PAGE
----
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R-R's BR710 likely to power Indian/Russian MTA

A higher-thrust derivative of the Rolls-Royce Deutschland BR710 engine is the lead contender to power the proposed Indian-Russian Multirole Transport Aircraft (MTA), according to NPK Irkut chairman Aleksei Fiodorov.

Irkutsk Aircraft Production Association - part of Irkut - Ilyushin and India's Hindustan Aeronautics (HAL) are developing the twin-turbofan MTA, to be known as the Ilyushin Il-214 in Russian service.

Aviadvigatel's PS-12, a PS-90A derivative, was earlier considered to be the likely choice for the aircraft, but India requires more power for hot-and-high operations (Flight International 30 April-6 May 2002).

The PS-12 was proposed after the ZMKB Progress D-436 and the PS-9 were dropped due to India's requirements. The PS-12, like the PS-9, is derived from PS-90 technology, and is understood to remain in the competition to power the Il-214. So far the only military application for the BR710 is the BAE Systems Nimrod MRA4 maritime patrol aircraft.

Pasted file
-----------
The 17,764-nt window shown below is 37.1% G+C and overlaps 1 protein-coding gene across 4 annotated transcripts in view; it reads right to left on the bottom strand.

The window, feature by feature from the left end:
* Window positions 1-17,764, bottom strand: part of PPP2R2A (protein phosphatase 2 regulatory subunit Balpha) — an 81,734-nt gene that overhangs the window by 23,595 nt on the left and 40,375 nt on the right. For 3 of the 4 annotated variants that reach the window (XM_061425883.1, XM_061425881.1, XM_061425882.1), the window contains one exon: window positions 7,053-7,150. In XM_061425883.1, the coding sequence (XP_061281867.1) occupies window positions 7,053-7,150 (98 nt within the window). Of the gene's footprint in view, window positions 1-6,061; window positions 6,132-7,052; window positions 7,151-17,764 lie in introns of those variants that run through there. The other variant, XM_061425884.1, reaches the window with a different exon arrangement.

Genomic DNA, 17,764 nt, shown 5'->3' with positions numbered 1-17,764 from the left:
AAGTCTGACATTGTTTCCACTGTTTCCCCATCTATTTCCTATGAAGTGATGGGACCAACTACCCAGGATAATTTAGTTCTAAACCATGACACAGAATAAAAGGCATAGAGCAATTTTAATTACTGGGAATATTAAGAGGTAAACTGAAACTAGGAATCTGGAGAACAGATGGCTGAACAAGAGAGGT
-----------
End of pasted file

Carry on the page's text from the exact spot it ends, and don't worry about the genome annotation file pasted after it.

The MTA is being pitched as the replacement for Russia's ageing inventory of Antonov An-12 and An-26/32 turboprop transports. The combined Indian and Russian market is estimated at 170 aircraft.

Although full-scale development of the MTA has not been formally launched, Ilyushin has begun the preliminary design phase. HAL, Irkut-controlled Beriev and possibly Yakovlev are due to join the programme at launch. MTA production would be split 50:50 between India and Russia, as would the estimated$300 million development cost. A joint venture would be established to manage the project, with Irkut, Ilyushin, HAL and Russia's state arms agency Rosoboronexport among its members.

HAL is to manufacture fins, horizontal tailplanes and canards for 22 Sukhoi Su-30MKI multirole fighters to be delivered by NPK Irkut to the Indian air force over the next two years. The contract also covers parts to upgrade 18 Su-30Ks delivered to India in 1998-9 to MKI standard. The deal is separate to the 2000 agreement to assemble 140 aircraft at HAL from 2004. NPK Irkut says moving airframe parts production to India reduces costs and helps to fulfil Su-30 and Be-200 orders.
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